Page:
READING, Pa. – Faced with the reality of drastically rising cases of COVID-19, the Berks County commissioners and county officials offered an urgent call for residents to unite in efforts to mitigate the virus.
Brian Gottschall, the director of the Berks County Department of Emergency Services, in his weekly COVID-19 update at the commissioner's meeting on Thursday, reported positivity rates for COVID-19 tests in the county are now consistently reaching the 35% to 40% range.
The statistic Gottschall used did not include the serial testing being done in facilities, but only first-time tests.
"While we can debate what society is doing, one thing is irrefutable; the virus is killing people in large numbers in the county and in Pennsylvania," Gottschall said. "The human toll is undeniable. Excess deaths beyond the norm [in other years] are up 12% this year."
In addition, Gottschall said local hospitals are being affected and officials at those facilities are worried about the volume of cases coming into their facilities.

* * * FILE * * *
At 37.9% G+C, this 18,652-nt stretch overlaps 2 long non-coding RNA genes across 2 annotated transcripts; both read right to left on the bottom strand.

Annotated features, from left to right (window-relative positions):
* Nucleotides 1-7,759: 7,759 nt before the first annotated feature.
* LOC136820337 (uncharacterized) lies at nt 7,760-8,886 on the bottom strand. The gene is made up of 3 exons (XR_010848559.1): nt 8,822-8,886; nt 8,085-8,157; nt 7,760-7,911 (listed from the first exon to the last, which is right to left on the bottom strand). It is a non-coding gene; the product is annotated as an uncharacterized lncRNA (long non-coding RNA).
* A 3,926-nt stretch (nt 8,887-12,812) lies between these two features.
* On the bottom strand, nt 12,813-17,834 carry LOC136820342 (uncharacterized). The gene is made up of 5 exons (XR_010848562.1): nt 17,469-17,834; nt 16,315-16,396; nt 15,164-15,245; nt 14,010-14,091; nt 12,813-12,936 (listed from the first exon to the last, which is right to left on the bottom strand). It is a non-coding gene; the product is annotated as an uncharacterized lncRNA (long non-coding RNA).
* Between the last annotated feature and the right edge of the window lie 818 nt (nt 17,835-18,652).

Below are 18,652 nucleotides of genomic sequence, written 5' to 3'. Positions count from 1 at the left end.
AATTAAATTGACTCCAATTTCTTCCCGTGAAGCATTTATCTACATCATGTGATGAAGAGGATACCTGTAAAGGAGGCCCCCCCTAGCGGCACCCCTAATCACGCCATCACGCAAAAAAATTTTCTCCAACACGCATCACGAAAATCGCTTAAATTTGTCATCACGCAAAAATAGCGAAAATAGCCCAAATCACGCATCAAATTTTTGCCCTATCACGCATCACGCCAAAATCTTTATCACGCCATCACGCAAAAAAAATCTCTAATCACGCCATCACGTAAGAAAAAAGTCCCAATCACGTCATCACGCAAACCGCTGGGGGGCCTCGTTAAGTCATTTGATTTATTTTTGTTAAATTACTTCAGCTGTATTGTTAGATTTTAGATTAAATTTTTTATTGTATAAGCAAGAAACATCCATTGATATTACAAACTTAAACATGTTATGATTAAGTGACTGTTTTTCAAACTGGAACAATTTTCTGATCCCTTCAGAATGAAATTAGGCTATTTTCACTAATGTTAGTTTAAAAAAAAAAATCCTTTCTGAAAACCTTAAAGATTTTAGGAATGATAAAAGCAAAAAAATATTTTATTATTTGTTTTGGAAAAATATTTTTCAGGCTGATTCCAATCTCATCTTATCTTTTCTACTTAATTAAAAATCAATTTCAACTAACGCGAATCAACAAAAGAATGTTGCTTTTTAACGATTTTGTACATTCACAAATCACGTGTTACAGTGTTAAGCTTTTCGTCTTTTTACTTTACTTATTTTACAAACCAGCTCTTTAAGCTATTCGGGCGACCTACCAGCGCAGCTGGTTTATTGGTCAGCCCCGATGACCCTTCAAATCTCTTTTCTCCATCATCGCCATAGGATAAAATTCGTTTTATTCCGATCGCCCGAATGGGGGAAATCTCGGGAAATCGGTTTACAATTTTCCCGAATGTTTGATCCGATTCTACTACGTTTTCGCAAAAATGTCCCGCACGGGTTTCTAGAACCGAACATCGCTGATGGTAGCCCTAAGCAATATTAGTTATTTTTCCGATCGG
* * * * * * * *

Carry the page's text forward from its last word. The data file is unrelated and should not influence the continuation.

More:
"In the coming weeks, institutions may be faced with decisions of turning people away for non-critical conditions," he said. "The action we take today to mitigate to curve the spread are only going to be felt in two to three weeks. We can't make things better on a dime, but we have the ability as a community to flatten the curve."
Commissioner Christian Y. Leinbach said the information is sobering.
"There are a number of areas where people can disagree, but when we see factual data, it should cause us to say this is a serious issue," he said.
Commissioner Michael S. Rivera also said you can't argue with the facts.
"I would urge that in this holiday season, when we like to be with friends and family, let’s be careful," said Rivera, who tested positive for the coronavirus in August.
Ronald R. Seaman, the county's chief administrative officer, said the Unites States needs to wake up as a country.
"No one has a right to inflict harm on someone else," Seaman said. "By not wearing a mask, you are doing just that."
Commissioner Kevin S. Barnhardt praised the COVID-19 contact tracing work being done by Co-County Wellness.
"We had $1 million budgeted based on what we saw in other counties," Barnhardt said. "To date, Co-County has billed us $51,000. This is an amazing achievement for a nonprofit organization that was ready to go and help us. Carolyn Bazik (executive director) and her team are doing are tremendous job."
Barnhardt reported there were 374 new contacts this past week.
"The numbers are troubling," he said. "To put the numbers in perspective, from June 3 until Nov. 3, there were 2,806 contacts," Barnhardt said. "From November 5 through November 9, there were 1,661 contacts."
Co-County currently has 24 individuals working as contact tracers.